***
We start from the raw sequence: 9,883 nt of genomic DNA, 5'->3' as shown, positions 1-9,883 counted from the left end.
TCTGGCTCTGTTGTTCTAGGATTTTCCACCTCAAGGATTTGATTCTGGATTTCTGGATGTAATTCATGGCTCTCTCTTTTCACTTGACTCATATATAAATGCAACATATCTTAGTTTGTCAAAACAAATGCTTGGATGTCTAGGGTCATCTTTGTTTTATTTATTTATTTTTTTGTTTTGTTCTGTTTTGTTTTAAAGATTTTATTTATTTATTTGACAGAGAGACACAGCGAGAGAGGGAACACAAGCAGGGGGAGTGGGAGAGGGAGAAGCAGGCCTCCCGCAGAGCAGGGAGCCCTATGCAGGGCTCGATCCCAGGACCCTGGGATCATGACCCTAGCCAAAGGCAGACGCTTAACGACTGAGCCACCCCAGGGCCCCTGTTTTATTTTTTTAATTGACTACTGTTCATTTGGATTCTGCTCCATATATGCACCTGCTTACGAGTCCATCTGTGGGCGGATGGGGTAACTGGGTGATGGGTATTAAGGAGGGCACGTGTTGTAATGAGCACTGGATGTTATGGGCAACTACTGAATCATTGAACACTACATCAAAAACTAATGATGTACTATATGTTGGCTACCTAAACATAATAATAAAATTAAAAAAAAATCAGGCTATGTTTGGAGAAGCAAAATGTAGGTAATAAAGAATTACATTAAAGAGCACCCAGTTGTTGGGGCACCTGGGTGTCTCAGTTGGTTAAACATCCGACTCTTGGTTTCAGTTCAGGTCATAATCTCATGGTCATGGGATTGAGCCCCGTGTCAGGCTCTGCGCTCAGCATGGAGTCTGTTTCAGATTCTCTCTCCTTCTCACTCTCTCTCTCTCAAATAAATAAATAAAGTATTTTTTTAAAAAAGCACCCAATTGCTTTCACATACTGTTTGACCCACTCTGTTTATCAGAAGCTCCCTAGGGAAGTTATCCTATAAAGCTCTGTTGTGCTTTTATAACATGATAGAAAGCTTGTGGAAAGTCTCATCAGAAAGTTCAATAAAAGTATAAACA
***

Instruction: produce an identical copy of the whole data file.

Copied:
We start from the raw sequence: 9,883 nt of genomic DNA, 5'->3' as shown, positions 1-9,883 counted from the left end.
TCTGGCTCTGTTGTTCTAGGATTTTCCACCTCAAGGATTTGATTCTGGATTTCTGGATGTAATTCATGGCTCTCTCTTTTCACTTGACTCATATATAAATGCAACATATCTTAGTTTGTCAAAACAAATGCTTGGATGTCTAGGGTCATCTTTGTTTTATTTATTTATTTTTTTGTTTTGTTCTGTTTTGTTTTAAAGATTTTATTTATTTATTTGACAGAGAGACACAGCGAGAGAGGGAACACAAGCAGGGGGAGTGGGAGAGGGAGAAGCAGGCCTCCCGCAGAGCAGGGAGCCCTATGCAGGGCTCGATCCCAGGACCCTGGGATCATGACCCTAGCCAAAGGCAGACGCTTAACGACTGAGCCACCCCAGGGCCCCTGTTTTATTTTTTTAATTGACTACTGTTCATTTGGATTCTGCTCCATATATGCACCTGCTTACGAGTCCATCTGTGGGCGGATGGGGTAACTGGGTGATGGGTATTAAGGAGGGCACGTGTTGTAATGAGCACTGGATGTTATGGGCAACTACTGAATCATTGAACACTACATCAAAAACTAATGATGTACTATATGTTGGCTACCTAAACATAATAATAAAATTAAAAAAAAATCAGGCTATGTTTGGAGAAGCAAAATGTAGGTAATAAAGAATTACATTAAAGAGCACCCAGTTGTTGGGGCACCTGGGTGTCTCAGTTGGTTAAACATCCGACTCTTGGTTTCAGTTCAGGTCATAATCTCATGGTCATGGGATTGAGCCCCGTGTCAGGCTCTGCGCTCAGCATGGAGTCTGTTTCAGATTCTCTCTCCTTCTCACTCTCTCTCTCTCAAATAAATAAATAAAGTATTTTTTTAAAAAAGCACCCAATTGCTTTCACATACTGTTTGACCCACTCTGTTTATCAGAAGCTCCCTAGGGAAGTTATCCTATAAAGCTCTGTTGTGCTTTTATAACATGATAGAAAGCTTGTGGAAAGTCTCATCAGAAAGTTCAATAAAAGTATAAACA